Using longitudinal data from the German Socio-Economic Panel, we estimate the variation of subjective well-being experienced by Germans over the last two decades testing the role of some of the major correlates of people's well-being. Our results suggest that the variation of Germans' well-being between 1996 and 2007 is well predicted by changes over time of income, demographics and social capital. The increase in social capital predicts the largest positive change in subjective well-being. Income growth, also predicts a substantial change in subjective well-being, but it is compensated for about three fourths by the joint negative predictions due to income comparison and income adaptation. Finally, we find that aging of the population predicts the largest negative change in subjective well-being. This result appears to hinge on the large loss of satisfaction experienced by individuals in old age.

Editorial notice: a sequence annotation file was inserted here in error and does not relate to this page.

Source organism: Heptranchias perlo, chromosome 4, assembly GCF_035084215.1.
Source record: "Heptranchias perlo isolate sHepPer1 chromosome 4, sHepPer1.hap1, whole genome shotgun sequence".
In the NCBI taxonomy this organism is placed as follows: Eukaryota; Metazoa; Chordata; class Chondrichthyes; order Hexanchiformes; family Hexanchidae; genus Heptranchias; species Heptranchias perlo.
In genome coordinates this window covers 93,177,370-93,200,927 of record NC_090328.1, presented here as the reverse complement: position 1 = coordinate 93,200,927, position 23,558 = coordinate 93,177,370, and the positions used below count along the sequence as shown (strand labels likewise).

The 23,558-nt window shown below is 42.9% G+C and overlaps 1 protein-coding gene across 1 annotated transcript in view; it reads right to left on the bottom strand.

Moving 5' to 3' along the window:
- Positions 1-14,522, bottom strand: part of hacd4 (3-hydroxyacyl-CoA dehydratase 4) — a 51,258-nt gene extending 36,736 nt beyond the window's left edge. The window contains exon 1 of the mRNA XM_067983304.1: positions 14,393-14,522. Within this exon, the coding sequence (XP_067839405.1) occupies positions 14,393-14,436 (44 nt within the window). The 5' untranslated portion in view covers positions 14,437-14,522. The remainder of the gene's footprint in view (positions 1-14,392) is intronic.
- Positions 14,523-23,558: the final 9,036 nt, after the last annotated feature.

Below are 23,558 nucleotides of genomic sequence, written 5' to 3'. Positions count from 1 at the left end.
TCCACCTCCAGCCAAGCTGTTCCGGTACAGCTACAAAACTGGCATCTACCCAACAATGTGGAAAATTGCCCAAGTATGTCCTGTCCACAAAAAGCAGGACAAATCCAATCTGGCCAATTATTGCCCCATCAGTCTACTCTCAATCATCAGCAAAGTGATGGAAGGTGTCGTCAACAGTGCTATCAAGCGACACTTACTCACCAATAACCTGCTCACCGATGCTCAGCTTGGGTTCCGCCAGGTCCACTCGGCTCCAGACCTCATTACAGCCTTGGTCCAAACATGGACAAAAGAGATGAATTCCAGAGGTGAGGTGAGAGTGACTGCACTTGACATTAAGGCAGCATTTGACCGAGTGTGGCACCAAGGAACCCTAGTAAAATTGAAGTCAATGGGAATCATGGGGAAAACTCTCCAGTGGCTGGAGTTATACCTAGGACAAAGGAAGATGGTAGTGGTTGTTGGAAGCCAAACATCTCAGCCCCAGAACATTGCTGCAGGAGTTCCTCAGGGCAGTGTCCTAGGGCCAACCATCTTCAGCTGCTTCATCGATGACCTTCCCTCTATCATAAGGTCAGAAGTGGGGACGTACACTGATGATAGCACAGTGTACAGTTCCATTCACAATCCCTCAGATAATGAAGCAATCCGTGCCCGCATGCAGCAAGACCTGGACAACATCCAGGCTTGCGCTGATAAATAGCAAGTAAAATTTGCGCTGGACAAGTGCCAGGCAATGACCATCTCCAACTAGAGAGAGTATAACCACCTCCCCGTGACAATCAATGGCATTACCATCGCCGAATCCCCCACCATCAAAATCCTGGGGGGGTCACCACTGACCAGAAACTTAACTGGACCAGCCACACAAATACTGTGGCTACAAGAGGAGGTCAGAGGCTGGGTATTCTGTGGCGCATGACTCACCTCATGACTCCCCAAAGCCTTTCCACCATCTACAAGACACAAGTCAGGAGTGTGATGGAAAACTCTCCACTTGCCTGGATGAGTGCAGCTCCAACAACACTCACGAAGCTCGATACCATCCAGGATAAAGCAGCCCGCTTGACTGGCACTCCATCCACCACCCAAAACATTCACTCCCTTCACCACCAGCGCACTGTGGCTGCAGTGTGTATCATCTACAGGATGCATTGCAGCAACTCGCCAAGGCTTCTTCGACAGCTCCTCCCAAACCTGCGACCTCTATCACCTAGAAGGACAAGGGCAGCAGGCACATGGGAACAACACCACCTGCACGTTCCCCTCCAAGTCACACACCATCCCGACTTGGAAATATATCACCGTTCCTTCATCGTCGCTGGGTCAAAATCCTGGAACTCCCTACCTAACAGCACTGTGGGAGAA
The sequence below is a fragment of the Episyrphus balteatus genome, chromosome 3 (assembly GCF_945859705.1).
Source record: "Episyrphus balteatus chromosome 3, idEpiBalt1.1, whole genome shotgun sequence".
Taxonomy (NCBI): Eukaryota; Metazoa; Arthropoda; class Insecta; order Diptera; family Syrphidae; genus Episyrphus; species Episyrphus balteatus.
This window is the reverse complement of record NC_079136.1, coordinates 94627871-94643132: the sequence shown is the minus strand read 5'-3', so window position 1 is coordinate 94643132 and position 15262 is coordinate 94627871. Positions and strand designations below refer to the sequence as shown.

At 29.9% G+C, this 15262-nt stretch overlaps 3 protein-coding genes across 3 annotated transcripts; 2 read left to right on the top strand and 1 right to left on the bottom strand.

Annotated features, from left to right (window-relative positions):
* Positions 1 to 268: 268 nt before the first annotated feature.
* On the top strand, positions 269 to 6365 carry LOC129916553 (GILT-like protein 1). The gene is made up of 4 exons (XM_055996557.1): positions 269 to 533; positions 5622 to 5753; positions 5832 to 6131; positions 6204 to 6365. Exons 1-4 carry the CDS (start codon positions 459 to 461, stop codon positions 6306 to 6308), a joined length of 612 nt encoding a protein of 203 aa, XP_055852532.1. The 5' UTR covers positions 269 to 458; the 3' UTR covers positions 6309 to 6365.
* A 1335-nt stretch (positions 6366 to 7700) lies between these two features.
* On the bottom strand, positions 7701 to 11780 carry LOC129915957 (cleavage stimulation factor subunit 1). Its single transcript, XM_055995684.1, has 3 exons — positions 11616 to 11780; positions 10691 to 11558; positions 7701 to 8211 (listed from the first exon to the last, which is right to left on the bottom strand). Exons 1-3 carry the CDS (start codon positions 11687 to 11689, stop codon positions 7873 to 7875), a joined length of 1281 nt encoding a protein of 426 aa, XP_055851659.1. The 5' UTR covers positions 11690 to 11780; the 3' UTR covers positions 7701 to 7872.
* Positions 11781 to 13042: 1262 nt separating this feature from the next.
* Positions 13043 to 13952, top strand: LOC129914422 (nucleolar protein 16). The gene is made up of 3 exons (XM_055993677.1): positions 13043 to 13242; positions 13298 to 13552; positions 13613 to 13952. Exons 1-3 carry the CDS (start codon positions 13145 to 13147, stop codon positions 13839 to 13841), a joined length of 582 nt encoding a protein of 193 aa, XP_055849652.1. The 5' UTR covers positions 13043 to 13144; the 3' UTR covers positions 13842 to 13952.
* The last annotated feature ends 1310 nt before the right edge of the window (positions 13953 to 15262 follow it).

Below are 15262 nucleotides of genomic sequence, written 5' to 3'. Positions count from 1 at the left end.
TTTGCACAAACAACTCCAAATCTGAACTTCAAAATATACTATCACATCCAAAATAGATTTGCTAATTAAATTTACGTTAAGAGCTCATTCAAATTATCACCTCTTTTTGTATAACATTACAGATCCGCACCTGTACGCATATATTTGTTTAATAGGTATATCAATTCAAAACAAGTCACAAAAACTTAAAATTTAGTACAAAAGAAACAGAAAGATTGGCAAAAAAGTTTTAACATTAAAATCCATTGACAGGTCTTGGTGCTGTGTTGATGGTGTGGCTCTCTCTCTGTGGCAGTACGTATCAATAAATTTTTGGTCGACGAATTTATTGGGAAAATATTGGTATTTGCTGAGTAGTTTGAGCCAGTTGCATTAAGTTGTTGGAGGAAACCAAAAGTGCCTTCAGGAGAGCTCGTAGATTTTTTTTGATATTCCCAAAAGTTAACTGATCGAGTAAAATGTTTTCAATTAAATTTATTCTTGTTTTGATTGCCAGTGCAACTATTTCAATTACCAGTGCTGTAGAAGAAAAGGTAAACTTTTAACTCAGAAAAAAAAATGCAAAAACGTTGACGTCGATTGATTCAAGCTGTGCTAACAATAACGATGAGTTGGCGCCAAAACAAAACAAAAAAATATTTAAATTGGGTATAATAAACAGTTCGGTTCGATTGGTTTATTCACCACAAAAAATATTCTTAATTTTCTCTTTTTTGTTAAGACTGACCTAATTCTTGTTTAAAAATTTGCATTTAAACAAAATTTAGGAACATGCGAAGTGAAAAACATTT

Keywords: Subjective well-being, life satisfaction, social capital, sociability, relational goods, relative income, social comparisons, income adaptation, SOEP
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